Graphic designer Paula Scher has designed brand identities, signage, packaging, and publications for a diverse range of clients, creating iconic and epic designs with fearless simplicity. Since 1991, she has been a partner at the New York office of Pentagram and has redefined design rules and set standards with a fresh and unmistakable aesthetic. On the occasion of her award as Personality of the Year at the German Design Awards, we were able to talk to Paula Scher about her work.
You became director of the New York office of design consultancy Pentagram in 1991, making you the first woman to hold the post. What changes were at the top of your priority list?
When I joined Pentagram, I wanted to learn how to work with large scale corporate clients, or design bigger projects for New York City cultural institutions. When I began to succeed in those areas, I started to push for another woman partner in the US. Pentagram now has 5 women partners out of 19, and that’s still not enough.
Typography plays a central role in your work. When did you discover typography as an essential design element for yourself?
In college, at Tyler School of Art in Philadelphia, I was a graphic design major and specialized in illustration. We would have assignments like designing a book cover or record cover or a poster, and we would have to create the image as well as the type. All of the students used press-type, which was the “current technology.” I really didn’t understand the point of it. Most of the students bought Helvetica and flushed the type left against an image. I always had trouble rubbing down the press-type and it always bubbled and cracked and the type didn’t line up properly.
My teacher was a Polish illustrator named Stanislaw Zagorski. He said, “illustrate with type.” He changed my life.
You are not only a designer, but also look back on an education as an art teacher and later taught at renowned art schools. What do you think is the most important thing you could pass on to your students?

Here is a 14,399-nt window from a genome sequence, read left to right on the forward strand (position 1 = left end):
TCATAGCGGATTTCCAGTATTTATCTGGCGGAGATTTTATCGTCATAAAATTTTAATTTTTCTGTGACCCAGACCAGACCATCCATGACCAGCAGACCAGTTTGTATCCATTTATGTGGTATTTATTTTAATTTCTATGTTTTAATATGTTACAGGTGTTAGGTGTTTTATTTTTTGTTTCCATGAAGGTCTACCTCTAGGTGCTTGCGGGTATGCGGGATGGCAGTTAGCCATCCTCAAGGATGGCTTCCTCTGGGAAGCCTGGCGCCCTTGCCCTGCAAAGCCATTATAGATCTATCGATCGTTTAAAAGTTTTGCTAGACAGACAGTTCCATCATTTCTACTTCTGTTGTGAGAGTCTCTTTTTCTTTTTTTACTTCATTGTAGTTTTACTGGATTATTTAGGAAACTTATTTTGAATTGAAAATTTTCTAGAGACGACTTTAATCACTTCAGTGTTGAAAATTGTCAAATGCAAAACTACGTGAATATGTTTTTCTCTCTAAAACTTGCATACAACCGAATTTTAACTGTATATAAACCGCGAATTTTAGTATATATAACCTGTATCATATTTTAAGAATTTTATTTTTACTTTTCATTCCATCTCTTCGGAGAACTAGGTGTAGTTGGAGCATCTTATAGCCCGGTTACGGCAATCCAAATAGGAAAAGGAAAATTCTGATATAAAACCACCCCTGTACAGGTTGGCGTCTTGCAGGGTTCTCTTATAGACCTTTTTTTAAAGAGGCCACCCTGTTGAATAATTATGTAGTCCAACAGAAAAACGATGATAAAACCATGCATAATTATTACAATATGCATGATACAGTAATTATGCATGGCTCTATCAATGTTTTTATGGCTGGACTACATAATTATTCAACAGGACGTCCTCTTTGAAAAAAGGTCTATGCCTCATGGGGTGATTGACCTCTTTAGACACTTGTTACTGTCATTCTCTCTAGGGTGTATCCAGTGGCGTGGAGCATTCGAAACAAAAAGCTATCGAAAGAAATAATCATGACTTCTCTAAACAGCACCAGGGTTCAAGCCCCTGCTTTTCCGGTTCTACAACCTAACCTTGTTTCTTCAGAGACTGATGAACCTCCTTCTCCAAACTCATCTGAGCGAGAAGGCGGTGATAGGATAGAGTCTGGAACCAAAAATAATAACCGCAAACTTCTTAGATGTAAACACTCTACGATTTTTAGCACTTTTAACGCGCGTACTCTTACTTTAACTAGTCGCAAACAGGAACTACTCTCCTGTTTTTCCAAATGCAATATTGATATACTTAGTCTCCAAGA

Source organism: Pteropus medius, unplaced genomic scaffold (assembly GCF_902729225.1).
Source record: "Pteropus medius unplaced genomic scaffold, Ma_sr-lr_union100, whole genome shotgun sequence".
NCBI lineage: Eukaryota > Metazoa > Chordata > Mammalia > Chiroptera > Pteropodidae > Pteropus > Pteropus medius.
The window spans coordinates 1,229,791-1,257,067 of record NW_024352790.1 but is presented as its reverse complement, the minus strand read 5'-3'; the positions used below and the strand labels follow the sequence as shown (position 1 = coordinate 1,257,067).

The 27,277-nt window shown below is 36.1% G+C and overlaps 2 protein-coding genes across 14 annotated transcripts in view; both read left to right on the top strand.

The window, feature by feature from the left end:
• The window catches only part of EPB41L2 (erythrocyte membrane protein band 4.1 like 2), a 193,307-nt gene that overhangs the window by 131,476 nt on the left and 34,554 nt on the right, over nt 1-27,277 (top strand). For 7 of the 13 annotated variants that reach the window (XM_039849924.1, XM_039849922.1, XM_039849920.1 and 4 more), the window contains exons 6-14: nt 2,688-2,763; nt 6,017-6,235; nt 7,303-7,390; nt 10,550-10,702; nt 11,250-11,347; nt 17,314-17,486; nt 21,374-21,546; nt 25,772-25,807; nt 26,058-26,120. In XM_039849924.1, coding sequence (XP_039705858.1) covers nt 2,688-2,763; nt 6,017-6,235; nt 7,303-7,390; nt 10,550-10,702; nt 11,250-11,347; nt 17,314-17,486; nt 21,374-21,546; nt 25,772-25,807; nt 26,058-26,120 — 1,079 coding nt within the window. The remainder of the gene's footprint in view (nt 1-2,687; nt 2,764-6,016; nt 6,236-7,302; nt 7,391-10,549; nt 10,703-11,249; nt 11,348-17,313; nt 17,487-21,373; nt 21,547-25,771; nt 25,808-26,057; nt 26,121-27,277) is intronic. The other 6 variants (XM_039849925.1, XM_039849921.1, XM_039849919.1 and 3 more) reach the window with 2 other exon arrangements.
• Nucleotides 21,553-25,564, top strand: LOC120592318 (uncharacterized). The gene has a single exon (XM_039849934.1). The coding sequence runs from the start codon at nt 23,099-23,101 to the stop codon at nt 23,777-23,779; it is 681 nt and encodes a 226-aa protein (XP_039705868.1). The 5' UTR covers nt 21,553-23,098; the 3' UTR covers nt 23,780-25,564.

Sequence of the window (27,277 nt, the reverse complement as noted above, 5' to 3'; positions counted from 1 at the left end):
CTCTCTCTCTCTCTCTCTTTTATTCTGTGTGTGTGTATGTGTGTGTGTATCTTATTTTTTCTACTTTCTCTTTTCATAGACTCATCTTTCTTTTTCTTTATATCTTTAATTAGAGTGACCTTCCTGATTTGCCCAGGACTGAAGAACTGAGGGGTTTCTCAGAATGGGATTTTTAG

I try to help my students learn how to see.
You continue to influence numerous designers with your work today. Is there a design personality that has particularly inspired you yourself?
I have been influenced by many designers over the years from all periods of design. The most influential for me have been my husband Seymour Chwast, and all of my Pentagram partners, past and present.
Your own design career began in the early 1970s in New York at Random House Publishing, designing layouts for the children’s book department. Can you still remember your first job?
I remember meeting the illustrator, Stan Mack, who came into my little cubby of an office because I let him smoke in there. I told him the idea I had for a children’s book about animals living in a Brownstone apartment building in New York and they all annoyed each other and changed apartments until they solved their problems. It was called “The Brownstone.” I made a diagram of the six apartments on 3 floors of the Brownstone.
Stan liked the idea and told me he would sell it to an editor at Pantheon Books (an imprint of Random House) if I would let him illustrate it. I did, and the book was published in 1973, and is still in print to this day. I never had another children’s book idea since.
From 23 June to 22 September 2023, the Neue Sammlung – The Design Museum in Munich will be showing Paula Scher’s comprehensive and diverse oeuvre in the newly developed space-based exhibition “Paula Scher: Type is Image”.
In the 1970s, you also worked for CBS Records for eight years, where you designed numerous covers for records. What music from that time inspired you the most when you were designing?
In the 70’s I still liked Bob Dylan, The Beatles, The Rolling Stones, Marvin Gaye, Stevie Wonder, Ray Charles, Aretha Franklin, Elton John, Van Morrison, Eric Clapton, all the normal stuff. I designed a lot of jazz albums that I didn’t appreciate until much later. The only person I mentioned who was on CBS Records was Bob Dylan.
The visual identities you have designed, for example for Microsoft or Citibank, are considered by many to be prime examples of contemporary regeneration of American brands. Why do you think your work in particular is perceived by the public as representative of modern design and aesthetics?
In both of those examples my solutions were much simpler than what preceded them, but equally, if not more, recognizable.
What authoritative criteria would you use to define your idea of “modern” or “contemporary”?
“Modern” in graphic design usually means simple or spare in form. “Contemporary’’ usually means that design is utilizing design conceits that are fairly popular at the moment.
In the more than forty years of your work, you have defined quite a few rules in the field of visual design. Many of them you have subsequently questioned and broken yourself. Is there one rule that has survived the decades? And if so, which one?
In all things, try not to be boring.
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